Search Results

You are looking at 1 - 7 of 7 items for

  • Author or Editor: Nik Theodore x
  • Search level: All x
Clear All
Author:

This article explores strategies for organizing workers in residential construction in light of the decades long restructuring of the industry. It begins by charting the course of this restructuring and the impacts it has had on employment conditions, including changes in union density, the deterioration of labor standards, and the rise of various labor market intermediaries that assist employers in managing contingent labor. The article then turns to day labor and the controversial topic of whether worker centers should operate hiring halls. It argues that, unlike temporary staffing agencies and other labor brokers, the operation of day labor worker centers is complementary to union organizing strategies. These hiring halls help monitor employer practices while also raising the floor on wages and working conditions. It concludes with a call for ongoing innovation in worker organizing.

In: WorkingUSA
Authors: and

This article examines the impact of the recent NLRB M.B. Sturgis and Jeffboat Division ruling on organizing opportunities for low-wage temporary workers. While the ruling improves opportunities for “permatemps,” it may not benefit workers with the most tenuous employment relationships.

In: WorkingUSA
Authors: and

Increasingly, employers reduce costs through outsourcing work to temporary staffing agencies, displacing the price of unemployment to temporary staffing agencies and their workers. Outsourcing work, Mehta and Theodore observe, reduces the cost for on-site employers while greatly increasing labor market turbulence even in times of economic growth, as temporary staffing agencies lay off workers to reduce their own unemployment insurance costs.

In: WorkingUSA
Authors: and

This article examines workplace safety conditions in Atlanta’s construction industry in light of the growing presence of temporary staffing agencies in the industry. Using data collected from surveys of building contractors, temporary staffing agencies, and temp workers, the article explores the ways in which the use of agency-supplied temps by construction contractors subverts workplace health and safety regulations, thereby exposing construction workers to heightened risk of injury.

In: WorkingUSA

This article assesses the employment situation in the U.S. information technology (IT) industry, examining recent job growth trends and the underlying factors, such as flexible staffing arrangements and offshore outsourcing, which are responsible for falling IT employment. The IT industry, which was at the center of the 1990s boom, was caught in the midst of the 2001 recession and the ensuing jobless recovery. Employment has fallen dramatically between March 2001 and March 2004 and the IT industry lost approximately 403,000 jobs, more than half of which were eliminated during the economic recovery. While cyclical factors are partially responsible for these employment declines, underlying weaknesses in IT labor markets remain as U.S. corporations continue to pursue restructuring tactics aimed at achieving immediate reductions in labor costs.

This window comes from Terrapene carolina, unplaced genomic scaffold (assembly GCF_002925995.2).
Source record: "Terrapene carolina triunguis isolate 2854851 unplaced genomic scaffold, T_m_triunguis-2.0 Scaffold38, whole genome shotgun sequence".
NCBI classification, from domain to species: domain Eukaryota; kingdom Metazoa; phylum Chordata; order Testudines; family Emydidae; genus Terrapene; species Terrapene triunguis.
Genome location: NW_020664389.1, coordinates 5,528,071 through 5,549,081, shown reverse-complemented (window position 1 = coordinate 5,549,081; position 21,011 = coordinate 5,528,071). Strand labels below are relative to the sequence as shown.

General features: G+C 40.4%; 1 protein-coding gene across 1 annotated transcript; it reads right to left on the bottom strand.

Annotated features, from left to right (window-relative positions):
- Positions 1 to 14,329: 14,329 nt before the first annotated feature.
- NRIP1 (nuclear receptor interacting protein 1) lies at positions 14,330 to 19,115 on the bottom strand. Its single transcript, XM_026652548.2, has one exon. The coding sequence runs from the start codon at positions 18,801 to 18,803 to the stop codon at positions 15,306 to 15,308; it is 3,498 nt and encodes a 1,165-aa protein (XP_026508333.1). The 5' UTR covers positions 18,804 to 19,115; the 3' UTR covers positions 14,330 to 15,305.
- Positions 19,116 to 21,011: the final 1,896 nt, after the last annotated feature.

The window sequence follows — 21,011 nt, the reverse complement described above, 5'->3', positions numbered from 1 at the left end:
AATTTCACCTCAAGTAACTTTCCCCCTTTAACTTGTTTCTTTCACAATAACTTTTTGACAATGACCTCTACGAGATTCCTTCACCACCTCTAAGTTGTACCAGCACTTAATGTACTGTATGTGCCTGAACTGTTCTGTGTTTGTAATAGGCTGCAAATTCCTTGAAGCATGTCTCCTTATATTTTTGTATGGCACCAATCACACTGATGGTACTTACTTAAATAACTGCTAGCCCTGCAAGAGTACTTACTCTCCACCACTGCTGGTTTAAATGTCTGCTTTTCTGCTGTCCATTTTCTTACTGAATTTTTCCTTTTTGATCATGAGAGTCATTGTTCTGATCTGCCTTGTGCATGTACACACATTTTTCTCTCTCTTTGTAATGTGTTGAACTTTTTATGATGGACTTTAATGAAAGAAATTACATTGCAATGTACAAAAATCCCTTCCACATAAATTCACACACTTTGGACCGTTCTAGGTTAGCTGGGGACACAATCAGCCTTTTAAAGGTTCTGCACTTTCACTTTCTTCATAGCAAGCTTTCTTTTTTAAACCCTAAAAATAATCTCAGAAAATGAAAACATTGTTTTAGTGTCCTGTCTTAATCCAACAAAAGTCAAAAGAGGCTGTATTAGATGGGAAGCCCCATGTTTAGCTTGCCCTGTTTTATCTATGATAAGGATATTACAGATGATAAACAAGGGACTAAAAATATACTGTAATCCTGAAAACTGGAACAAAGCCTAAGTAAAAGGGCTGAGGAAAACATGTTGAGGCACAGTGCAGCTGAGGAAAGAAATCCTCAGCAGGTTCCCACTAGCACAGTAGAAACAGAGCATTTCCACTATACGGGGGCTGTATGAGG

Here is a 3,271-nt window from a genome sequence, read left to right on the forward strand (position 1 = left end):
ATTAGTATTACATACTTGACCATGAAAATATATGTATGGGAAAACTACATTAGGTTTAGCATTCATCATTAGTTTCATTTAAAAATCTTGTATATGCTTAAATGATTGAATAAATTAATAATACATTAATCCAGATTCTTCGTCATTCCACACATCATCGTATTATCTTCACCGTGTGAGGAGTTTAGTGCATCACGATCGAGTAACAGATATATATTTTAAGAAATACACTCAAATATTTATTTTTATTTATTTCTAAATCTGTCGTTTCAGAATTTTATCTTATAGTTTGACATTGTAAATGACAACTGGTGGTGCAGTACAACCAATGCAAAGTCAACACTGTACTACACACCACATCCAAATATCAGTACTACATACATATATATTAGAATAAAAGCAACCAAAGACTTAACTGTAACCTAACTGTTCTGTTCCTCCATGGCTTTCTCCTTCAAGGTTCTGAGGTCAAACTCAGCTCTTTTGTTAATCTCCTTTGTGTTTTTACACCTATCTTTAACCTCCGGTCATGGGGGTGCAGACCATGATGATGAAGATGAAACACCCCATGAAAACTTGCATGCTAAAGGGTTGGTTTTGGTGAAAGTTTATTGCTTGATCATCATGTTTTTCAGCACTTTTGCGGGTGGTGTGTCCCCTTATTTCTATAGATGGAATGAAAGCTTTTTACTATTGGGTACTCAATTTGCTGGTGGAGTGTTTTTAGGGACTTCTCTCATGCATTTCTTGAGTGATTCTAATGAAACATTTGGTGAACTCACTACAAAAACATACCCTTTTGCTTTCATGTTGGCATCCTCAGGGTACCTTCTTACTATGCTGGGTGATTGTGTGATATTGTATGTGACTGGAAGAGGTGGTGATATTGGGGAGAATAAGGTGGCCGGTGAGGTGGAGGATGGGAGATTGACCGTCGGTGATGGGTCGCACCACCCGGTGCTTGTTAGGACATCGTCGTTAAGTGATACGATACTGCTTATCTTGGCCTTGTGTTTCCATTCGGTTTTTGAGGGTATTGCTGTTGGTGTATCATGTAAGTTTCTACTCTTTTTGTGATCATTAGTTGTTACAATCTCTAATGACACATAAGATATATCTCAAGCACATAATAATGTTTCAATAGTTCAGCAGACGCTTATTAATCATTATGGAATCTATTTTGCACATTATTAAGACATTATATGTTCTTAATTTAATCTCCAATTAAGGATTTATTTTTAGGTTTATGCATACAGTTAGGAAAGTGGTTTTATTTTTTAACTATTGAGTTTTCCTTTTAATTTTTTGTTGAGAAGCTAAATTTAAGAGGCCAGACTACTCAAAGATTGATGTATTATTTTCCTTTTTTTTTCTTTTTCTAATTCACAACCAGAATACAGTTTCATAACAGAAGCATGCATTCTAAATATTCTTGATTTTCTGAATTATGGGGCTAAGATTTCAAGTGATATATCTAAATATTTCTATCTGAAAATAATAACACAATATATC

In: WorkingUSA

This article presents the findings of a survey of day laborers who gather at informal hiring sites in the New York metropolitan area. Day laborers are employed by construction contractors, landscaping companies, homeowners, and small businesses to undertake manual labor jobs for low pay. The work is precarious and steady employment is rare. In addition, the day labor market is characterized by routine violations of labor and employment laws, and workers are often exposed to unsafe working conditions. These conditions prevail, in part, because day laborers largely are disconnected from workers rights’ advocacy efforts. However, the creation of worker centers aims to remedy this situation. Several community organizations in the region are now actively contesting abuses in the day labor market and increasing both accountability in and transparency of the hiring process.

In: WorkingUSA

Abstract

For nearly a half century, questions of why and how firms navigate the “make-buy” decision have animated fields as varied as industrial relations and economic geography. The idea of “core competencies” became the dominant explanation of corporate decision-making processes, where any activity deemed outside of the central specializations of the firm is a possible candidate for outsourcing. Coupled with the focus on short-term profit taking, corporate leaders have grown increasingly focused on shedding less-profitable activities and shifting supply-chain risk—leading to high levels of lead-firm influence over subcontracting markets and the cost-based competition that permeates them. This paper examines the role of third-party logistics companies (3pl s) in the warehousing sector. It argues that efforts to contain operational costs increasingly are focused on labor and that the ability to access and deploy low-cost labor is among the “core competencies” touted by many 3pl s in the warehousing sector.

In: Journal of Labor and Society